“Anybody who’s in their first year in any sport – the coach, the staff, you’ve got graduate transfers, you’ve got freshmen – a lot of people in their first year. That’s what we’re struggling with a little bit. Our staff, we lost our two top assistants the last two years. They had it worse … new head coach.  

“It takes time, man. It takes time. What Travis did with that team from the beginning to where they’re playing now, I don’t know all the tournament stuff, but that team could beat a lot of NCAA Tournament teams. A lot. I think it’s a credit to Travis and their program. They get all those guys back, man, they’re going to have a hell of a team.” (Source: this Cincinnati Enquirer article.)

That’s a classy move by a classy guy. And he’s not just Wright, he’s also right: Xavier will have a hell of a team next year.


Frank Victores-USA TODAY Sports

Blues: The Next Generation

Here’s a photo of two blues legends… and two future legends.

L to R: Bob Margolin, Phil Wiggins, Joe Tellmann and Ben Levin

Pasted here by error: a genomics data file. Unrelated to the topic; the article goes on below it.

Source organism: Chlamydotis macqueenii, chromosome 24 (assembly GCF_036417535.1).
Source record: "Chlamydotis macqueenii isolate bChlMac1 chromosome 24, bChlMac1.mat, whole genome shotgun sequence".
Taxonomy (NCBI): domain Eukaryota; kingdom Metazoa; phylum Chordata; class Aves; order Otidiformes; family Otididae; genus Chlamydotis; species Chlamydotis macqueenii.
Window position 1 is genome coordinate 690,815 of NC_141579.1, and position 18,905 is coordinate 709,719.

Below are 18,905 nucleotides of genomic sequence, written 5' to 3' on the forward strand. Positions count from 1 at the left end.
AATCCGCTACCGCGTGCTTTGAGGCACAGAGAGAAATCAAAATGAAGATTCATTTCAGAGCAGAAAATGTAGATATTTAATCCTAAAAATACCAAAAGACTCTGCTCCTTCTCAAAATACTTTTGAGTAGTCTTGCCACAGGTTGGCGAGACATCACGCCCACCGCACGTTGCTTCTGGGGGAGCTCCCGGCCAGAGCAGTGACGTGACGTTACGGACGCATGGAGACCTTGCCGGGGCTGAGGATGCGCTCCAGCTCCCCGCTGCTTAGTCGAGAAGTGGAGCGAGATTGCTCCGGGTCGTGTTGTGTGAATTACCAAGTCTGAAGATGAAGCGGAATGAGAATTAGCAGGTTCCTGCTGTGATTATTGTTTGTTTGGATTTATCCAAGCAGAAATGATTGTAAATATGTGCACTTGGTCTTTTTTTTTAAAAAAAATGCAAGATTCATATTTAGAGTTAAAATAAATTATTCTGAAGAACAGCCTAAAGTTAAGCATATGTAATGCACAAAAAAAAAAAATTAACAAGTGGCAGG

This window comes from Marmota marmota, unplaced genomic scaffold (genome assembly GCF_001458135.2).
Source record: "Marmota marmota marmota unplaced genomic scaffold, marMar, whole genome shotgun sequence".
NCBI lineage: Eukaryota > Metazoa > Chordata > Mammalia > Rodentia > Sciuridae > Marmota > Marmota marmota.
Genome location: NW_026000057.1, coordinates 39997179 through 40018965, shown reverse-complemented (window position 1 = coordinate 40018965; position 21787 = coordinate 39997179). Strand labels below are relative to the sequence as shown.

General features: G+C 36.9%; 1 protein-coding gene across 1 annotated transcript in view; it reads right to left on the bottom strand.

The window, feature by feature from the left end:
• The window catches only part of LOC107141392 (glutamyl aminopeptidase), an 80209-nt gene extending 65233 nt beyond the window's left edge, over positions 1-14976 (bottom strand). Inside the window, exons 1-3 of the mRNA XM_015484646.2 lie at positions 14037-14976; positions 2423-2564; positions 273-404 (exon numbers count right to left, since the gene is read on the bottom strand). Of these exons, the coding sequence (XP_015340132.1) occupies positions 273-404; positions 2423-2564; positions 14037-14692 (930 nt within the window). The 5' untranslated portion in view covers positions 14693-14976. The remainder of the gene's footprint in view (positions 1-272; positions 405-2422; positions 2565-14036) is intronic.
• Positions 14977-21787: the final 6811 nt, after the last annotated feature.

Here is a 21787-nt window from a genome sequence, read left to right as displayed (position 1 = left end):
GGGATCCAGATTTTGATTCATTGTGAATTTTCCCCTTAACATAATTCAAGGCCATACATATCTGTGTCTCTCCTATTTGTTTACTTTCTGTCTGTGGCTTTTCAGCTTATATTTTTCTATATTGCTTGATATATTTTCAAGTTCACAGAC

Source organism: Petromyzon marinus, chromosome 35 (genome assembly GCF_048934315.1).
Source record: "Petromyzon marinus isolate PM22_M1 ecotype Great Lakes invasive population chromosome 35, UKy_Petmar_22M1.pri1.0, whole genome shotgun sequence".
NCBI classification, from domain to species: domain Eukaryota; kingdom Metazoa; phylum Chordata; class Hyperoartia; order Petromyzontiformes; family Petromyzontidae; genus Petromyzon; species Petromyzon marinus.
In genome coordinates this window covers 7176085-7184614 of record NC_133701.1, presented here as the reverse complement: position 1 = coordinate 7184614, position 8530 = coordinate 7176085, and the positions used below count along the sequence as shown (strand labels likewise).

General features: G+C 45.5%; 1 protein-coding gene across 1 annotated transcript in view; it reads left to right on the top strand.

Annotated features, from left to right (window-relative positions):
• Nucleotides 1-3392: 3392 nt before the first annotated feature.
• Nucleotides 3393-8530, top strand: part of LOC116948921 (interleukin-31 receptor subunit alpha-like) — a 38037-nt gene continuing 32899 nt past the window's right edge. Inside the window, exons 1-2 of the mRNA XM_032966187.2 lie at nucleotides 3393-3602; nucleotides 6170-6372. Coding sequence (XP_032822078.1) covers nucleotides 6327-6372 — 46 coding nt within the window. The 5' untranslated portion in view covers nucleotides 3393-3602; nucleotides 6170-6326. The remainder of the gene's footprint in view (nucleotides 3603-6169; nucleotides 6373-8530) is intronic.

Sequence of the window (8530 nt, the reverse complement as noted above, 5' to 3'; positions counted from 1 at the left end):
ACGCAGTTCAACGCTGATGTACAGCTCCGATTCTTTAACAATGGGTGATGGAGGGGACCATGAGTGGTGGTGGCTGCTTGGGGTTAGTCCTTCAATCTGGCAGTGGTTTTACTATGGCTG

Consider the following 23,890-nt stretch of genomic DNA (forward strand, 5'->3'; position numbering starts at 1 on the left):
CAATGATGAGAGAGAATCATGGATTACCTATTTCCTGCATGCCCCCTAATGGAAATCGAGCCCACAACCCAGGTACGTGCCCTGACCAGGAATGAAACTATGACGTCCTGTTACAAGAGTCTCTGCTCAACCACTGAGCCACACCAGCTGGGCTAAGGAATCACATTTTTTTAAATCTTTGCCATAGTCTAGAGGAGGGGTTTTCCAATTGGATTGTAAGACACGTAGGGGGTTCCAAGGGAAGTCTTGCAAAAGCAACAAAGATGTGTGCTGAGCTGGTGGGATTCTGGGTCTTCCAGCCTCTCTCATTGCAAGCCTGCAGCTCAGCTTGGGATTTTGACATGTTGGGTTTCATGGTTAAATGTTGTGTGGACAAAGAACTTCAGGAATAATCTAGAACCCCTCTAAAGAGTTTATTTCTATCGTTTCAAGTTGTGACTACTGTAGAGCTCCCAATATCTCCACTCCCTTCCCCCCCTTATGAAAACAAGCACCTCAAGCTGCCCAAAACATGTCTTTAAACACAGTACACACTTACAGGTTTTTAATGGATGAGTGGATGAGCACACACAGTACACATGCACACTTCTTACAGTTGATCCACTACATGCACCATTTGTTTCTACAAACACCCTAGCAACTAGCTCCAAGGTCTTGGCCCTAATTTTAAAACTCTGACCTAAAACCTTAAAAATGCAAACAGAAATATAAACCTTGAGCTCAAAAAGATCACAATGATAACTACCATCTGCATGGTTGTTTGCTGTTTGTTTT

The dude at far left is “Steady Rollin'” Bob Margolin, who played with Muddy Waters from 1973 to 1980, and has been performing under his own name since, garnering Blues Music Awards along the way. The gentleman on harmonica is Phil Wiggins, a master of the”Piedmont Blues” style, most notably in the duo Cephas & Wiggins, which performed for 32 years until guitarist John Cephas passed away in 2009. Phil is still actively performing, and was awarded an NEA National Heritage Fellowship in 2017.

The kid on guitar is Joe Tellmann. I worked with his dad Dave in the early 90s, at a tiny indie rock station called 97X. (Shameless plug: Dave & I do a podcast about our days at the station.) Dave and I have been friends ever since. The kid on piano is Ben Levin, a neighbor of ours. He and our oldest son Gabriel went to school together in junior high. Now Joe, Ben and Gabriel are all freshmen at the University of Cincinnati.